MIRANDA MOSS / AFRICANAH | Flat base decoded
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Something has gone askew in the fundamental order of things.

We attempted to fix it, but stuff is stubbornly elusive in nature. We tried preserving the environment, but ran out of sodium benzoate halfway through. All romantic clichés were prohibited, yet the sunsets persist. Any remaining holes in the Ozone were filled with bubblegum-flavoured bubblegum. We prescribed a smorgasbord of ADHD meds, anti-anxiety pills and calamine lotions, but the fields grow restless still. The Mountain DewTM sprinkler systems only cultivated a rise in weed obesity levels while, despite the instalment of thousands of swimming pools, the deserts are as impoverished and thirsty as ever. We ensured all our free-range organic oceans were bottled at the sourcewith approved levels of iodine, fluorine and fluoxitine. We even invented an instrument to measure Spring with. Maybe gravity got up on the wrong side of the bed this morning. Maybe the tides just need to be turned off and on again.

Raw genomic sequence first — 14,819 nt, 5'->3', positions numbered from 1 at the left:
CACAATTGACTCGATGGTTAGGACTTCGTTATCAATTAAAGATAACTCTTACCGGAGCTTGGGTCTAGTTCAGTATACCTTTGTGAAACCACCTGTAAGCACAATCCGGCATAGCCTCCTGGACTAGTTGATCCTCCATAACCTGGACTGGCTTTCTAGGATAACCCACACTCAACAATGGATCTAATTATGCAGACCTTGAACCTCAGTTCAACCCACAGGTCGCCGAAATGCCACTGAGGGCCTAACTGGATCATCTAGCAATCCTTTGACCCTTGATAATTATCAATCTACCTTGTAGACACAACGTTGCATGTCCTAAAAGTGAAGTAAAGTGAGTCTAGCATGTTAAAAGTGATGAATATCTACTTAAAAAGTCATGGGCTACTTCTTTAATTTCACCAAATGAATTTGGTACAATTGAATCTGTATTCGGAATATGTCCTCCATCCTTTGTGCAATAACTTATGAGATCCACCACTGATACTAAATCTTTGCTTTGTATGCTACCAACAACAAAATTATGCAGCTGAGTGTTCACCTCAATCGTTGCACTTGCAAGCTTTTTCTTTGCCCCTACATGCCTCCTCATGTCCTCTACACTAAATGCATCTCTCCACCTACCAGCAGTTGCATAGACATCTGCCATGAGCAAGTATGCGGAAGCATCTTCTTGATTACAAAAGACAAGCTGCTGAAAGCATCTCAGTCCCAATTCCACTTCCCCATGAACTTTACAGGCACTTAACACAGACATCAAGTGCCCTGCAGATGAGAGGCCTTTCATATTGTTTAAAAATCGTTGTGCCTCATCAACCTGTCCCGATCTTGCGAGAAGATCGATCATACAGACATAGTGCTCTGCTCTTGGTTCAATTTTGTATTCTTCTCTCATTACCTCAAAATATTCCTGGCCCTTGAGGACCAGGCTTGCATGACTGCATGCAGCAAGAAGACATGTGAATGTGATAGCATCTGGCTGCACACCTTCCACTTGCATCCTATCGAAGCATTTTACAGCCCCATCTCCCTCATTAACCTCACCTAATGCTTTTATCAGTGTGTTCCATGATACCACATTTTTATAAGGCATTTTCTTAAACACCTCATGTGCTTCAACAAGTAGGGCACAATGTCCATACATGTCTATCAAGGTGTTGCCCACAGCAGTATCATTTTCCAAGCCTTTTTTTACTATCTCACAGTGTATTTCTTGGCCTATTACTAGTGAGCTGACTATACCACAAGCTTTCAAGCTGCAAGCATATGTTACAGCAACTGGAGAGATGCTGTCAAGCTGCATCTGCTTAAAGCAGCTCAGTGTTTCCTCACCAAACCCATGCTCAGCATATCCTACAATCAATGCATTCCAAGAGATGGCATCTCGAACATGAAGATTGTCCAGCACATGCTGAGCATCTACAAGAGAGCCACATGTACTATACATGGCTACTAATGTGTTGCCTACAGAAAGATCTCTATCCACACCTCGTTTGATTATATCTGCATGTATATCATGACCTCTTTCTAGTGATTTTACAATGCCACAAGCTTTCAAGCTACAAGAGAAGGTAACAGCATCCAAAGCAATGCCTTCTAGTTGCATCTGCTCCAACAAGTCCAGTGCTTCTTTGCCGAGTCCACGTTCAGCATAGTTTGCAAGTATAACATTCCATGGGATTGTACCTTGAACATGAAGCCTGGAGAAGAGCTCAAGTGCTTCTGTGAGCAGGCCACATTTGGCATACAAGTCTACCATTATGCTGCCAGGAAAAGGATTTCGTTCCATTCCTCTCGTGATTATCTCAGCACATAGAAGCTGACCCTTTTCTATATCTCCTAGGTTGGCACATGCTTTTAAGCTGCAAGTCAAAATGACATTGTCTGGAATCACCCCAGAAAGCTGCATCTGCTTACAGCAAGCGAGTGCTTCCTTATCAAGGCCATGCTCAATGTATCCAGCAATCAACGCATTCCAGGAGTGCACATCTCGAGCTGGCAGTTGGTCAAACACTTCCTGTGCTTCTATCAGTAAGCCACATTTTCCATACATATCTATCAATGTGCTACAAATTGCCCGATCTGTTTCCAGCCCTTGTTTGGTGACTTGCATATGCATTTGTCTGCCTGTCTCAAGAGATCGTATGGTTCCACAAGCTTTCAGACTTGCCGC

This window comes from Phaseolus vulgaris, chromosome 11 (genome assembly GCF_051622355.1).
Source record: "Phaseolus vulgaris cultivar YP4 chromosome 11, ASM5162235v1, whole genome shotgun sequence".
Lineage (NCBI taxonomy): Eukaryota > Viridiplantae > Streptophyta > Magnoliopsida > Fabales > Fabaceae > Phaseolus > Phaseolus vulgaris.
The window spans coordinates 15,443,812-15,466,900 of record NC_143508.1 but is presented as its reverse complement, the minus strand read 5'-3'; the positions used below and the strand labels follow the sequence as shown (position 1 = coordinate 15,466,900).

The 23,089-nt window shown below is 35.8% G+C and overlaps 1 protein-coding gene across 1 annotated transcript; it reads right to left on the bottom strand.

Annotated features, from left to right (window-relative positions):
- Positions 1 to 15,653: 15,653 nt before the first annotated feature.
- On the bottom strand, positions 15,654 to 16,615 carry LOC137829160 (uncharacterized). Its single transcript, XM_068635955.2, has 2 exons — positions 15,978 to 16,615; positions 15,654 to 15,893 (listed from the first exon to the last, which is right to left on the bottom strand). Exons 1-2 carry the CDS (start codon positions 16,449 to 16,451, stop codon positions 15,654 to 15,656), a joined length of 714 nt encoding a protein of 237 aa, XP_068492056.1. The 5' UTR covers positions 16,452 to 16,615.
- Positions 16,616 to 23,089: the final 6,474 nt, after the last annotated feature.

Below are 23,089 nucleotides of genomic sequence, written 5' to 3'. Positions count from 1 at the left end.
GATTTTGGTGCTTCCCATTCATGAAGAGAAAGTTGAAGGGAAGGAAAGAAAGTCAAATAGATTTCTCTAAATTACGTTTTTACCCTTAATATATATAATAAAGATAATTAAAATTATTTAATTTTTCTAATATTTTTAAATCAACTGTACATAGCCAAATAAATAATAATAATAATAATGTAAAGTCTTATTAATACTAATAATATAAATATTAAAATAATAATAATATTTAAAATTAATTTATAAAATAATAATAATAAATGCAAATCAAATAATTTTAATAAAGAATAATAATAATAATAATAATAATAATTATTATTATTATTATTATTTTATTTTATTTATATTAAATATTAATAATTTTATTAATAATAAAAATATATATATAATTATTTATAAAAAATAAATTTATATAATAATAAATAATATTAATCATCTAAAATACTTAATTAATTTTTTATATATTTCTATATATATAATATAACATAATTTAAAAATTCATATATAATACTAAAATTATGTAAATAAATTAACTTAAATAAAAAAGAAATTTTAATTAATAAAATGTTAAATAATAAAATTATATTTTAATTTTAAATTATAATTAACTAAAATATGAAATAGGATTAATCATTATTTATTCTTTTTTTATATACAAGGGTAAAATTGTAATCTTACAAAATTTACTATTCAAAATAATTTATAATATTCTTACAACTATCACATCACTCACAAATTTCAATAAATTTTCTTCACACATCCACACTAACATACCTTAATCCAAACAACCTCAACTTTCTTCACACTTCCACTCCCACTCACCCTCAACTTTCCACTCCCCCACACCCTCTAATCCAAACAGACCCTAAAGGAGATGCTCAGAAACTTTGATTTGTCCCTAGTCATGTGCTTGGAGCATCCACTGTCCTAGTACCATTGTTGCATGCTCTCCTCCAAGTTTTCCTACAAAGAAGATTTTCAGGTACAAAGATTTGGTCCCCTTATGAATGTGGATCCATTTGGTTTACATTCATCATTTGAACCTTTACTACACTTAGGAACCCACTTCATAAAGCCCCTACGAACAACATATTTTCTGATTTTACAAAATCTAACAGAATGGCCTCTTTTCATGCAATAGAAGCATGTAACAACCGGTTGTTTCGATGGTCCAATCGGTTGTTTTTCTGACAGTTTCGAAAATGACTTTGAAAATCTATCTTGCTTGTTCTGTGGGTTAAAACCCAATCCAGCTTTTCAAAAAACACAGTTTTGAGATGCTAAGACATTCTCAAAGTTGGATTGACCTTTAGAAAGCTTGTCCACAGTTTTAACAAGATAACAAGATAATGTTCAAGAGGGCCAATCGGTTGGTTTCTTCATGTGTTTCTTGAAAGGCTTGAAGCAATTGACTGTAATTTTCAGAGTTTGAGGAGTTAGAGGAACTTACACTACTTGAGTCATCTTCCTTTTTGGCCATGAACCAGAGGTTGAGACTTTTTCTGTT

They say that perhaps tomorrow, it will be fine.
(Weather permitting, that is)

Toying with the representation of Nature as a pure and extra-cultural phenomenon, 'The Nature of Stuff and Things' positions environments as deeply embedded in systems of interaction and exchange. Landscape, an idea inseparable from convention, is used as a medium to explore how personal, economic and visual value structures are projected onto the exterior world.

The “things” hail from an imaginary terrain, where anomalies are the status quo and matter mischievously imitates its observers’ personal quirks and desires; a mirage replete with existential predicaments and riddled with logical fallacies. Through techno-alchemical dabbling, familiar objects are subjected to extraordinary situations, while synthetic by-products are released back into the wild for the first time. Swayed by a process of post-natural selection, real and imagined associations of the land are superimposed, disrupting any essential purity which may be anticipated.

The products of this anxious arcadia are self-awarely escapist and ascribe to a kind of cynical optimism. They re-imagine natural phenomena yet the translation process is muddled, resulting in perplexing incidents and curious interactions; a misunderstood utopia. This process grasps at (and appears to tame) its subject, but has the quixotic efficiency of catching mist in a butterfly net.

Researcher: Brandon Spark
Source: Art Throb
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